When travelling to South Korea, most people only have Seoul in mind; a place where you can get your fill of street snacks, stay caffeinated all day with ample coffee and cafes, then stay up all night with an eclectic nightlife, shop till you drop, and get a good dose of history and culture. So, yeah, Seoul is great, but there’s also other cities in South Korea that are worth a visit. One of these cities is Busan, located in the South Eastern tip of the country. Busan is a much more quiet, yet very vibrant city in comparison to Seoul. There are many things to do in Busan, including taking a trip up to the Busan Tower for some excellent aerial views of the city.
Seoul is an exciting, vibrant, and fun city to be in, which can also make it a bit tricky to figure out what the best things to do and see first are. Using a Metro pass, we traveled around the city easily (though the language barrier was an issue at times) and were able to head to various districts throughout. Each neighborhood in Seoul offers visitors something different; from street food to art and cafes to shopping, this list of the top 5 neighborhoods you must visit in Seoul will help you map out your time in this great city!
When you hear someone talking about cafe and coffee culture (in other words, a group of people with a mild obsession with drinking coffee and going to inevitably overpriced cafes), what comes to mind? Probably somewhere in Europe sipping an espresso on the patio of a quaint cafe overlooking a busy side street. I bet you probably wouldn’t have thought that there is a massive cafe and coffee culture in South Korea! In Seoul and other cities alike, you will find cafes of all sorts: small to big, chain to independent, unique to mainstream.
The Korean Demilitarized Zone (otherwise known as the DMZ) marks the division between North and South Korea; a 250 km long and 4 km wide buffer zone. This zone was created as part of the Korean Armistice Agreement between North Korea, the People’s Republic of China, and the United Nations Command forces in 1953 (thanks, Wikipedia). Though this area claims to be a Demilitarized Zone, it is ironically one of the most heavily militarized borders in the world. You wouldn’t want to pass up the opportunity to go on a DMZ Tour, as this will probably be the closest you’ll ever get to North Korea.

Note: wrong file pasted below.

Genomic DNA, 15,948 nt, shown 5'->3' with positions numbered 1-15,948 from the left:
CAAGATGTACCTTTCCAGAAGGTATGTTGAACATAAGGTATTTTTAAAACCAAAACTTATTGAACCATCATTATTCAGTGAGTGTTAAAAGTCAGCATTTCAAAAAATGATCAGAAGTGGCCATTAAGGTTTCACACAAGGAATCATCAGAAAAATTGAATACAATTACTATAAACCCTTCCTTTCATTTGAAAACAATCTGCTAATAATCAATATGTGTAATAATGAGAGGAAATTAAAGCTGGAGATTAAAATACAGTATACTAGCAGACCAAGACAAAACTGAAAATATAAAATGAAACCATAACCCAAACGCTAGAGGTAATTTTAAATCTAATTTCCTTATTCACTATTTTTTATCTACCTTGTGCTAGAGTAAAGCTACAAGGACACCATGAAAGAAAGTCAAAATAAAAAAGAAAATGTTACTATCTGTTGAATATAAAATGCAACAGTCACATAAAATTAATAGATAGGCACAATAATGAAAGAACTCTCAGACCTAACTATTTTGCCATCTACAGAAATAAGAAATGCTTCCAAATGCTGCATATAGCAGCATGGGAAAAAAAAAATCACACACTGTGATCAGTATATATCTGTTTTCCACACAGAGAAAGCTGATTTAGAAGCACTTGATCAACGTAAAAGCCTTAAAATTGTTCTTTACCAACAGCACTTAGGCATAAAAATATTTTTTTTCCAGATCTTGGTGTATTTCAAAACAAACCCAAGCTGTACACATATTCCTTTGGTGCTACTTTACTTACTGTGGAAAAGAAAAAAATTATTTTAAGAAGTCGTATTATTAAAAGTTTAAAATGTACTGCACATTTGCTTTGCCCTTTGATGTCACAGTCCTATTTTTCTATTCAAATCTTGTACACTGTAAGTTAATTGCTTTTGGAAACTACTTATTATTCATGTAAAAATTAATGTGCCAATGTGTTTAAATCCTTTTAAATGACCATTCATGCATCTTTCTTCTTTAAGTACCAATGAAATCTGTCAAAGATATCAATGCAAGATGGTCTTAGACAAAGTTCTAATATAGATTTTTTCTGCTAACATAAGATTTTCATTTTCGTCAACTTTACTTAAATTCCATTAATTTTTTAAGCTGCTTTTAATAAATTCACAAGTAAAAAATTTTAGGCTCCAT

If you’ve ever traveled anywhere in Asia, you know the snack culture here is huge (how are they not all obese? Actually though..). You’ll find the delicious, bizarre, and down-right gross on popular streets of any given Asian city. South Korea is no exception to the influx of snacking options every which way you turn. Fortunately (or perhaps unfortunately) for me, the street-side snacks and other restaurant delicacies available in Seoul and Busan were cheap and oh-so good. This only meant one thing – I ate my way through this trip and in doing so, put on 10 lbs in only 10 days thanks to the food in South Korea.
Observation towers are a pretty big tourist attraction in any large city around the world, so you might as well get with it (in case you haven’t already) and check out the Seoul Tower perched up on Namsan Mountain, the highest point in Seoul, for some 360° views of the city. Though Seoul doesn’t have as large and recognizable of a cityscape as some other cities (think London, Hong Kong, Toronto..), it is still neat to see the city from 236m up!
After taking a tour around the beautiful Changdeokgung Palace in Seoul, be sure to head to the back to see the Huwon, or “Rear Garden”. Today, it’s widely known as the Secret Garden and secret it is! You can only enter the Secret Garden on a guided tour, so be sure to time your visit wisely. During the Joseon Dynasty, this garden was built for the sole use of the royal family and the women of the palace. The Secret Garden at Changdeokgung Palace is an extremely green, peaceful, and charming place to explore for a few hours.
After you’ve finished walking around Bukchon Hanok Village, you can take a short walk over to one of the “Five Grand Palaces” – Changdeokgung Palace. This Palace was built during the Joseon Dynasty and is rumored to have been the favourite amongst many Joseon Princes. Unfortunately, like the other Palaces, Changdeokgung Palace suffered heavy damage during Japan’s occupation in the early-to-mid 1900s. As a result, only about 50% of the structures you will see at the Palace are from before the occupation.
Wanting to see another side of Seoul? Bukchon Hanok Village is a traditional Korean village in the Gye-Dong neighbourhood. This 600-year old village from the Joseon Dynasty has been preserved and though it is now a destination for tourists, many locals still live in the historic houses along the various narrow alleyways. This was one of my favourite sights in Seoul – the village has history, cute houses, intriguing alleyways, and is just all-around really interesting.